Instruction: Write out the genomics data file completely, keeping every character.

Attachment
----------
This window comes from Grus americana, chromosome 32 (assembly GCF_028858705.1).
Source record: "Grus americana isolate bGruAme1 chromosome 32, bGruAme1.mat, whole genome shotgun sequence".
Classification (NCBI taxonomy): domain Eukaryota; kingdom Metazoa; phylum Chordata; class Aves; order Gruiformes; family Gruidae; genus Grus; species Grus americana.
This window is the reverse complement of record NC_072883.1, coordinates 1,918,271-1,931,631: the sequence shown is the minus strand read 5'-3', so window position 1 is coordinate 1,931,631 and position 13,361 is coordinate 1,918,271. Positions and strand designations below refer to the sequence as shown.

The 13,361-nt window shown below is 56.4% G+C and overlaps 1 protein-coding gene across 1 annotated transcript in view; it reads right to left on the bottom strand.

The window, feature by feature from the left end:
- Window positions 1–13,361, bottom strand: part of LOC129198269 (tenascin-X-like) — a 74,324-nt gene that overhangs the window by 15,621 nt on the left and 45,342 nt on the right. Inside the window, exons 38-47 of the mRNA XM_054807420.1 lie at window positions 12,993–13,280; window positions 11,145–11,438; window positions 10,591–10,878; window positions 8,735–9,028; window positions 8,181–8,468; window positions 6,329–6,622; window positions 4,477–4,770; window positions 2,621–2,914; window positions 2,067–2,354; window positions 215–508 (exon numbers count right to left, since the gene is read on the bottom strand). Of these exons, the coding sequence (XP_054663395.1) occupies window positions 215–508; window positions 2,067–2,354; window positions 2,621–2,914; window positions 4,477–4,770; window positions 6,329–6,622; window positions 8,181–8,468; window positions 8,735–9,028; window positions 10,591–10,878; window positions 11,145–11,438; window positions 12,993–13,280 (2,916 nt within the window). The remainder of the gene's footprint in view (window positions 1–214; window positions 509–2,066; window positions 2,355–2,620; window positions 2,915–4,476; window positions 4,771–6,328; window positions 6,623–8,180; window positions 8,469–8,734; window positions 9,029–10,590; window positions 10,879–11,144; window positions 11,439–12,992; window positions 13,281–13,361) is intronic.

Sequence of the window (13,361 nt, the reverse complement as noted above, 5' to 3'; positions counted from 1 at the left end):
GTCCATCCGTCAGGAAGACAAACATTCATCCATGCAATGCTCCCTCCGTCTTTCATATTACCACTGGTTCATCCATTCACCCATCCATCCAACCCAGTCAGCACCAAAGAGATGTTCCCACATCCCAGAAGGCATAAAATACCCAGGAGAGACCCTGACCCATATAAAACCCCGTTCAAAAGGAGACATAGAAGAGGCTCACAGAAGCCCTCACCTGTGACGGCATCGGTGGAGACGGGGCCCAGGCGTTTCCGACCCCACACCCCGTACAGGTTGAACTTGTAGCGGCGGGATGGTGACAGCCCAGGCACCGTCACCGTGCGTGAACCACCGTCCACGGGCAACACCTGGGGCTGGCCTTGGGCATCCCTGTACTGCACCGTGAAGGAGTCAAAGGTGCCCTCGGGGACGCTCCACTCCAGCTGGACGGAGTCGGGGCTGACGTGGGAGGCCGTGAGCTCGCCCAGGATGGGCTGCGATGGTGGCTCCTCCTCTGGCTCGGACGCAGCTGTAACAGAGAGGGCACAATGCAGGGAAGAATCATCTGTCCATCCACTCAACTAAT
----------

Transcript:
This window comes from Grus americana, chromosome 32 (assembly GCF_028858705.1).
Source record: "Grus americana isolate bGruAme1 chromosome 32, bGruAme1.mat, whole genome shotgun sequence".
Classification (NCBI taxonomy): domain Eukaryota; kingdom Metazoa; phylum Chordata; class Aves; order Gruiformes; family Gruidae; genus Grus; species Grus americana.
This window is the reverse complement of record NC_072883.1, coordinates 1,918,271-1,931,631: the sequence shown is the minus strand read 5'-3', so window position 1 is coordinate 1,931,631 and position 13,361 is coordinate 1,918,271. Positions and strand designations below refer to the sequence as shown.

The 13,361-nt window shown below is 56.4% G+C and overlaps 1 protein-coding gene across 1 annotated transcript in view; it reads right to left on the bottom strand.

The window, feature by feature from the left end:
- Window positions 1–13,361, bottom strand: part of LOC129198269 (tenascin-X-like) — a 74,324-nt gene that overhangs the window by 15,621 nt on the left and 45,342 nt on the right. Inside the window, exons 38-47 of the mRNA XM_054807420.1 lie at window positions 12,993–13,280; window positions 11,145–11,438; window positions 10,591–10,878; window positions 8,735–9,028; window positions 8,181–8,468; window positions 6,329–6,622; window positions 4,477–4,770; window positions 2,621–2,914; window positions 2,067–2,354; window positions 215–508 (exon numbers count right to left, since the gene is read on the bottom strand). Of these exons, the coding sequence (XP_054663395.1) occupies window positions 215–508; window positions 2,067–2,354; window positions 2,621–2,914; window positions 4,477–4,770; window positions 6,329–6,622; window positions 8,181–8,468; window positions 8,735–9,028; window positions 10,591–10,878; window positions 11,145–11,438; window positions 12,993–13,280 (2,916 nt within the window). The remainder of the gene's footprint in view (window positions 1–214; window positions 509–2,066; window positions 2,355–2,620; window positions 2,915–4,476; window positions 4,771–6,328; window positions 6,623–8,180; window positions 8,469–8,734; window positions 9,029–10,590; window positions 10,879–11,144; window positions 11,439–12,992; window positions 13,281–13,361) is intronic.

Sequence of the window (13,361 nt, the reverse complement as noted above, 5' to 3'; positions counted from 1 at the left end):
GTCCATCCGTCAGGAAGACAAACATTCATCCATGCAATGCTCCCTCCGTCTTTCATATTACCACTGGTTCATCCATTCACCCATCCATCCAACCCAGTCAGCACCAAAGAGATGTTCCCACATCCCAGAAGGCATAAAATACCCAGGAGAGACCCTGACCCATATAAAACCCCGTTCAAAAGGAGACATAGAAGAGGCTCACAGAAGCCCTCACCTGTGACGGCATCGGTGGAGACGGGGCCCAGGCGTTTCCGACCCCACACCCCGTACAGGTTGAACTTGTAGCGGCGGGATGGTGACAGCCCAGGCACCGTCACCGTGCGTGAACCACCGTCCACGGGCAACACCTGGGGCTGGCCTTGGGCATCCCTGTACTGCACCGTGAAGGAGTCAAAGGTGCCCTCGGGGACGCTCCACTCCAGCTGGACGGAGTCGGGGCTGACGTGGGAGGCCGTGAGCTCGCCCAGGATGGGCTGCGATGGTGGCTCCTCCTCTGGCTCGGACGCAGCTGTAACAGAGAGGGCACAATGCAGGGAAGAATCATCTGTCCATCCACTCAACTAAT